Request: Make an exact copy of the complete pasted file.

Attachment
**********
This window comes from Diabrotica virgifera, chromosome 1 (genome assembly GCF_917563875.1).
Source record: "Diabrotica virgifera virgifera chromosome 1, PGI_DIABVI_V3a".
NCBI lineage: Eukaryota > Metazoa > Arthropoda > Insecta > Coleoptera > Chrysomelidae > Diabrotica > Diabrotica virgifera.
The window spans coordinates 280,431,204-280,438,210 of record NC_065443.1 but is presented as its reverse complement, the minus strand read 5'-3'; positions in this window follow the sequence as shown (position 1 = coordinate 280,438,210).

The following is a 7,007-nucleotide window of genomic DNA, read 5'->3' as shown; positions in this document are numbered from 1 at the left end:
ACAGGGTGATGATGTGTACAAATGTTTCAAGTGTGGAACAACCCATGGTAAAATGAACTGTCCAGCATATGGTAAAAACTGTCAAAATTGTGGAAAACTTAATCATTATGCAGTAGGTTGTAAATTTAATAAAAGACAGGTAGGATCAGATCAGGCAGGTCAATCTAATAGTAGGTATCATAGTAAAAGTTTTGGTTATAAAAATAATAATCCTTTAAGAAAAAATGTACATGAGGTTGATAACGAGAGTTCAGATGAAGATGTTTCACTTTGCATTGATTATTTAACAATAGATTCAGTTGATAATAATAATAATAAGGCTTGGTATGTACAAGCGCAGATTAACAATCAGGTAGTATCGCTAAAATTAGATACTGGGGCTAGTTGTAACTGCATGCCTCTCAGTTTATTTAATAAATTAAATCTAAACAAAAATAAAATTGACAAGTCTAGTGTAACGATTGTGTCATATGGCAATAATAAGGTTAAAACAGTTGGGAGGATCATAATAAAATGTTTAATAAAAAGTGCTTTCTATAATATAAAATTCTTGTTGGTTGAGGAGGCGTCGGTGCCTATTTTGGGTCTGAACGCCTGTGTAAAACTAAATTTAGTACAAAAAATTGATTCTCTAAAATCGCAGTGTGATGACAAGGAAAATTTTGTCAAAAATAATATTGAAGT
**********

This window comes from Diabrotica virgifera, chromosome 1 (genome assembly GCF_917563875.1).
Source record: "Diabrotica virgifera virgifera chromosome 1, PGI_DIABVI_V3a".
NCBI lineage: Eukaryota > Metazoa > Arthropoda > Insecta > Coleoptera > Chrysomelidae > Diabrotica > Diabrotica virgifera.
The window spans coordinates 280,431,204-280,438,210 of record NC_065443.1 but is presented as its reverse complement, the minus strand read 5'-3'; positions in this window follow the sequence as shown (position 1 = coordinate 280,438,210).

The following is a 7,007-nucleotide window of genomic DNA, read 5'->3' as shown; positions in this document are numbered from 1 at the left end:
ACAGGGTGATGATGTGTACAAATGTTTCAAGTGTGGAACAACCCATGGTAAAATGAACTGTCCAGCATATGGTAAAAACTGTCAAAATTGTGGAAAACTTAATCATTATGCAGTAGGTTGTAAATTTAATAAAAGACAGGTAGGATCAGATCAGGCAGGTCAATCTAATAGTAGGTATCATAGTAAAAGTTTTGGTTATAAAAATAATAATCCTTTAAGAAAAAATGTACATGAGGTTGATAACGAGAGTTCAGATGAAGATGTTTCACTTTGCATTGATTATTTAACAATAGATTCAGTTGATAATAATAATAATAAGGCTTGGTATGTACAAGCGCAGATTAACAATCAGGTAGTATCGCTAAAATTAGATACTGGGGCTAGTTGTAACTGCATGCCTCTCAGTTTATTTAATAAATTAAATCTAAACAAAAATAAAATTGACAAGTCTAGTGTAACGATTGTGTCATATGGCAATAATAAGGTTAAAACAGTTGGGAGGATCATAATAAAATGTTTAATAAAAAGTGCTTTCTATAATATAAAATTCTTGTTGGTTGAGGAGGCGTCGGTGCCTATTTTGGGTCTGAACGCCTGTGTAAAACTAAATTTAGTACAAAAAATTGATTCTCTAAAATCGCAGTGTGATGACAAGGAAAATTTTGTCAAAAATAATATTGAAGT